Plenty! It has everything to do with keeping employees engaged, customers content and loyal, and the bottom line growing strong. Like many of you, I go out of my way to do business with companies where I’m treated like I matter. For example, look at food retailer Trader Joe’s. Can’t find an item? Simply ask, and you’ll receive an .escort right to the product you’ve been searching for. Feeling a little squeamish about trying something new? No problem. A friendly Trader Joe’s teammate will gladly open a package so you can try it in the store, or will tell you that you can bring it back for a full refund, even if the item is opened.
Trader Joe’s is as picky about the employees they choose to work in their stores as they are about the products they offer. That’s because they know their front line is the key to their bottom line.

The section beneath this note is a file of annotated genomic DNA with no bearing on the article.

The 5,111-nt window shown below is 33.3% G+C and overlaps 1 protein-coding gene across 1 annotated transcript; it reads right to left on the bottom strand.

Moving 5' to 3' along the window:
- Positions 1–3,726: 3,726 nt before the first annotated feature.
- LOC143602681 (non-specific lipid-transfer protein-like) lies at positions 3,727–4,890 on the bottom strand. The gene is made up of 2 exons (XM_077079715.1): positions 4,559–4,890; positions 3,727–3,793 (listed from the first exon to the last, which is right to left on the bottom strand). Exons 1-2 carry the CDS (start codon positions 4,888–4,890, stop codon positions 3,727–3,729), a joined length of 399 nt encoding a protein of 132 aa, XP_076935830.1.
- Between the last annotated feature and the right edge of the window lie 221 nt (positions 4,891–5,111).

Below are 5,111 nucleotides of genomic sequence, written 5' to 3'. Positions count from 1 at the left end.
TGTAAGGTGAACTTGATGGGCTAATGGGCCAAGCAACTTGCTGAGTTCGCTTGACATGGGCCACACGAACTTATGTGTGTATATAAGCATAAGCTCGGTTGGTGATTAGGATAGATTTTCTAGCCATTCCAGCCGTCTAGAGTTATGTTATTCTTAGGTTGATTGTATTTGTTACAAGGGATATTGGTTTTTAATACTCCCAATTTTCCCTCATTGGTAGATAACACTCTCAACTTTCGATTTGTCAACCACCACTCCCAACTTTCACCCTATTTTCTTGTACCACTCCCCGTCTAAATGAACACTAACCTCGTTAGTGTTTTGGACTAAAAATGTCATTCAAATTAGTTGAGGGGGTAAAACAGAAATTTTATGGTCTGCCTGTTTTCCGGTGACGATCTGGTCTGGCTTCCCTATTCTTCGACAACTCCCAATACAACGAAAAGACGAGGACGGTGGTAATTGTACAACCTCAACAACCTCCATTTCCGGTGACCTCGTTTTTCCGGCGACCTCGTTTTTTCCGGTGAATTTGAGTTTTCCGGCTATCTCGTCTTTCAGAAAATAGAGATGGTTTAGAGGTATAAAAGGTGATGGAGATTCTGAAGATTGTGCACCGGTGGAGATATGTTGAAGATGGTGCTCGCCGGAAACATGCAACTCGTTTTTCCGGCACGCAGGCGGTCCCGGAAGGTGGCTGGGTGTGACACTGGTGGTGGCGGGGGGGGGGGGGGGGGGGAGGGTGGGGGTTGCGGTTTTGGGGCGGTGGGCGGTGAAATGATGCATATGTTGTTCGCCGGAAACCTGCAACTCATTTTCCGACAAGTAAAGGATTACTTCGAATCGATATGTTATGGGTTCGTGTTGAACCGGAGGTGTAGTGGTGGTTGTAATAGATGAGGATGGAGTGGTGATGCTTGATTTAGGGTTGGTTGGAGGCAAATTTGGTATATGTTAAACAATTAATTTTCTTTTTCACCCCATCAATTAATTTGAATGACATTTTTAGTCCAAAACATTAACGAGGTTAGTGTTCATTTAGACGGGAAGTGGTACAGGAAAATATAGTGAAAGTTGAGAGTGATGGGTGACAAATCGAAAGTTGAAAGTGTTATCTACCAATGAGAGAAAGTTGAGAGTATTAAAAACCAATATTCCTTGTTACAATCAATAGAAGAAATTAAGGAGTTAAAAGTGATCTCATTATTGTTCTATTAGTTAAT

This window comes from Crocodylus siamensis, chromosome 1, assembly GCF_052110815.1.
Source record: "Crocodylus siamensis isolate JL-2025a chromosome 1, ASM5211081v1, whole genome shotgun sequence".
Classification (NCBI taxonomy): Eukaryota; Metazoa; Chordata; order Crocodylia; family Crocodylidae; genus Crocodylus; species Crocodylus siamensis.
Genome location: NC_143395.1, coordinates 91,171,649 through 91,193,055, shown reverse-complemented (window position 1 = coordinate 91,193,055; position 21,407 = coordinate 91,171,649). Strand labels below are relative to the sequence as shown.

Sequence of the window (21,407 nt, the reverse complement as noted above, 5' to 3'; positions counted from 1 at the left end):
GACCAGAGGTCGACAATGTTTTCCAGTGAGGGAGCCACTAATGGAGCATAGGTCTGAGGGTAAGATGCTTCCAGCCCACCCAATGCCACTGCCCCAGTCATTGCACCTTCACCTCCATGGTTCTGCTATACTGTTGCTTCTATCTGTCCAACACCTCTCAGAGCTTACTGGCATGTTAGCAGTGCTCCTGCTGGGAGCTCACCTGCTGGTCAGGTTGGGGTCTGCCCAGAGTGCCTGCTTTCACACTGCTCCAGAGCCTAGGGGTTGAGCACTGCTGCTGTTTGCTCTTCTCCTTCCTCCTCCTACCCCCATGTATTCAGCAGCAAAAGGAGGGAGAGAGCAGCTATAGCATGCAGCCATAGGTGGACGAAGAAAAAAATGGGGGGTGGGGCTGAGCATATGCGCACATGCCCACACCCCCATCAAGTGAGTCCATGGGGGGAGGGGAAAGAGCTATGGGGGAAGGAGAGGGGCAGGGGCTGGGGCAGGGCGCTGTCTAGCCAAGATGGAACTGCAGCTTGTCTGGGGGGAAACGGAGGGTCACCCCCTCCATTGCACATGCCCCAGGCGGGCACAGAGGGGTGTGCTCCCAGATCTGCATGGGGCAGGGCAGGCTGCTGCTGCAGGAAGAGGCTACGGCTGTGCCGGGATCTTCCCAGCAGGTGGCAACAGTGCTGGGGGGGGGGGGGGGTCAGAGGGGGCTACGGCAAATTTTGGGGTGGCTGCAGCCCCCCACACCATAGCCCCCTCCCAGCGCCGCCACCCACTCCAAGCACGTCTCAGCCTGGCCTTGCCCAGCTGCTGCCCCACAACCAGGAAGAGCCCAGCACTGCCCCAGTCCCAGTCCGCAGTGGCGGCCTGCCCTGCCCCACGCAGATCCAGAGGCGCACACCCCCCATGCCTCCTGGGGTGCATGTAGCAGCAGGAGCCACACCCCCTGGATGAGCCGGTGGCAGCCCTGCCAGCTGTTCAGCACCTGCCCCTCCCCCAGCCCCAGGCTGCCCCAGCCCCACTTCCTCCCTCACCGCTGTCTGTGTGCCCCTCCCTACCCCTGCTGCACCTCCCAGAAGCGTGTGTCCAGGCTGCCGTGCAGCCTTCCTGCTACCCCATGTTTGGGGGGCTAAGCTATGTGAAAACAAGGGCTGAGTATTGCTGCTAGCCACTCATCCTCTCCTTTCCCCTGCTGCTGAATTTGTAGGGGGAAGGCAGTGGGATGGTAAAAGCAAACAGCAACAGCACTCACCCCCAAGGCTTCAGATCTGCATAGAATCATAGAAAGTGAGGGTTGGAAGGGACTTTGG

Trader Joe’s is one of a handful of companies that I cited as being magnetic in my latest book, Talent Magnetism. When a new store opens, there are lines of applicants who can’t wait to be awarded a Hawaiian shirt (the store uniform). Employees I’ve spoken with love what they do, and it shows.
Now think of an organization where it’s pretty clear that employees are there for one thing only; a paycheck. These people do the minimal amount of work that is required, and nothing more. They’re not in love with their employers, nor do they care about customers. Their feelings show.
These companies tend to view their employees as disposable. They believe they can easily replace those who choose to leave, and in most situations they can. But then the cycle never ends. They hire people who will put up with the work conditions, and continue to treat them the exact way they treated those who are gone. And what about the customers? Oh, they get treated the same—poorly.
If you want your employees to love their work, and your customers to love doing business with you, then start by taking responsibility for the relationship. Treat your employees with the kind of respect that will ensure their commitment for years to come.